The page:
Jim’s Tech Talk
By Jim Langley
This is the third and final installment of our coverage of the North American Handmade Bicycle Show, that took place March 15, 16 and 17 in California’s capital city, Sacramento. We’re wrapping up with a selection of the beautiful and innovative creations that make this show so unique and wonderful (everyone is welcome to attend).
Please note that much of what appears at NAHBS is custom, one-off or brand new. Which means details such as availability and price can be sketchy. If you want more information on any item you see here, try contacting the company. You’ll find a complete list of exhibitors at this link.
One of the original mountain bike pioneers and a key part of Wilderness Trail Bikes (WTB), Steve Potts may even be better known for hand building some of the most refined and nicest riding titanium bicycles anywhere. A lucky person is probably taking delivery of this beauty after the show. Note the lack of mechanical suspension and elegantly delicate disc caliper mounts.
With so much activity in the handmade space, it helps to have something that makes your brand stand out. For Weis Manufacturing of Brooklyn, New York, it’s their interesting and unique Speed Stay asymmetrical seatstays claimed to increase power transfer. Aboard one, you will be the easiest rider to pick out in the pack. http://www.weismfg.com/bikes/hammer-road
When it came to component groups at NAHBS, SRAM’S Red eTap AXS graced an awful lot of custom road rigs on display. It’s easy to understand why. SRAM’s eTap wireless shifting means there are no shift cables or electronic wires to have to deal with greatly simplifying bike builds and lending an ultra clean look to a bike. And, the new AXS crank and chain are strikingly different – though chains similar looking to the AXS were around in the 1890s, actually.
One of the great bicycle think tanks in the country is the Cal Poly Bike Builders of Cal Poly University in San Louis Obispo, California. Their booth was manned by students eager to show off their creations, like the two shown. They were also getting lots of laughs over their booth floor which was covered with carbon fiber fabric. https://www.calpolybikebuilders.com/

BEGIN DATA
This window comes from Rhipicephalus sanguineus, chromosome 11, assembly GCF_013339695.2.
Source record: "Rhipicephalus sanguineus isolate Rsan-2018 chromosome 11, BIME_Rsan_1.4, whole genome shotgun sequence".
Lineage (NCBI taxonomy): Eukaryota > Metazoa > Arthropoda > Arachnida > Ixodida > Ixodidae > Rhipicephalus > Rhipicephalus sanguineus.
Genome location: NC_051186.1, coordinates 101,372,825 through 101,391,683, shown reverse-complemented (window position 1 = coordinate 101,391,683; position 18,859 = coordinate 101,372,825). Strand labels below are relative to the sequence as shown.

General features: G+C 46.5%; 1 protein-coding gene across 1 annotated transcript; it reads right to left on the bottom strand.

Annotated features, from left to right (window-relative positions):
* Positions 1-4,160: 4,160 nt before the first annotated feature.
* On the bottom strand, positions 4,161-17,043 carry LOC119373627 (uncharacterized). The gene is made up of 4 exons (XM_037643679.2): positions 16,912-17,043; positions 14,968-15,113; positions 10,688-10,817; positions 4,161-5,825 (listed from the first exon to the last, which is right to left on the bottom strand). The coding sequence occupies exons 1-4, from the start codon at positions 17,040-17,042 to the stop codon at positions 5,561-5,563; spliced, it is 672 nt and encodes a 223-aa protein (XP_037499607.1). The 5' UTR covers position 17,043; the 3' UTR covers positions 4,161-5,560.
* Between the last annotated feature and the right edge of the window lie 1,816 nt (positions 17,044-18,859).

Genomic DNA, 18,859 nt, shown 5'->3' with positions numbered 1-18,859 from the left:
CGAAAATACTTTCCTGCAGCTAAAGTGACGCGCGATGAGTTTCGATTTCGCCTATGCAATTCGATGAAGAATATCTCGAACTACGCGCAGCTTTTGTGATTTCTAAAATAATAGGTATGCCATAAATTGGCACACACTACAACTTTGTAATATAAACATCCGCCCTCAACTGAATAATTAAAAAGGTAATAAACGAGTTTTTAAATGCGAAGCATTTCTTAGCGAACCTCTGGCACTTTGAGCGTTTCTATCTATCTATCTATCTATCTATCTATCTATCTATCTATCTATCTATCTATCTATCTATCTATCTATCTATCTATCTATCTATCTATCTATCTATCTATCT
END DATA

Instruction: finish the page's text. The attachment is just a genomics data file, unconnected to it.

When you have a concours-level bike wagon, like this stunning Mini, you can’t be scratching it up with clamps, straps and hooks. What you need is a rack that hangs on with industrial-strength suction cups. And, Sea Sucker has your back with racks that stick to every vehicle. https://www.seasucker.com/
Taiwan has long been known for bicycle component and accessory manufacturing. So it makes sense that the handmade bike movement would take root there. This bronze beauty handcrafted by Io̍k Lîn (Marc) Tsiu is an example. His company Ioklin Frameworks is in Taipei, Taiwan.
Classic cruisers are so cool looking and so much fun to tool around on that they’ll never got out of style. Retrotec in Napa, California, has been building upgraded cruisers with modern geometry since 1992. While they look a lot like that 50-pound beach cruiser, don’t let the appearance fool you. Whether riding around town or hitting the trails or roads, Retrotecs ride like a dream and always stand out from the crowd. Check out the wild paint on this one and the Paul’s grocery carrier. http://www.ingliscycles.com/retrotec/
Making something old and boring, new and exciting, Oddity Cycles showed one of their special-edition-of-10 chromoly trail bikes – custom old-school coaster-brake cruisers. What jumped out to us was the wildly customized Shimano coaster brake rear hub. Also know as foot brakes because they’re backpedaled to slow and stop the bike, this simplest of stoppers has been around almost as long as the bicycle. So, it was unexpected to see one all gussied up with oversize flanges and cooling fins – excessive heat spelling disaster for these simple devices. http://odditycycles.blogspot.com/
We thought these ready-to-mount uppers by Rocket7 Custom Cycling Shoes were cool-looking. And from the sound of what goes into their design, fit and construction, a pair of these bespoke shoes could provide the most comfort, efficiency and lightness you’ve ever experienced. Small wonder Rocket7s are popular with quite a few pro riders who make a living with their feet. https://www.rocket7.com/
Since we started our NAHBS coverage with a story about Jet Wheels’ Charles Wells and his lacing, truing and tensioning wizardry, it’s only fitting that we close with some eye candy for wheelsmiths. While they wouldn’t give us a clue what it might cost or when/if it will be available, Abbey Bike Tools did let us fondle this gorgeous dishing gauge. You can run it with or without the dial indicator and the auto-set plunger is the slickest-working design we’ve seen. Barely touching the release button lets it float down onto the axle like magic. You’d expect nothing less from Abbey. That’s their renown Decade Chain Tool behind. http://www.abbeybiketools.com/
Ride total: 9,226
Jim Langley is RBR’s Technical Editor. He has been a pro mechanic and cycling writer for more than 40 years. He’s the author of Your Home Bicycle Workshop in the RBR eBookstore. Check out his “cycling aficionado” website at http://www.jimlangley.net, his Q&A blog and updates at Twitter. Jim’s streak of consecutive cycling days has reached more than 8,000. Click to read Jim’s full bio.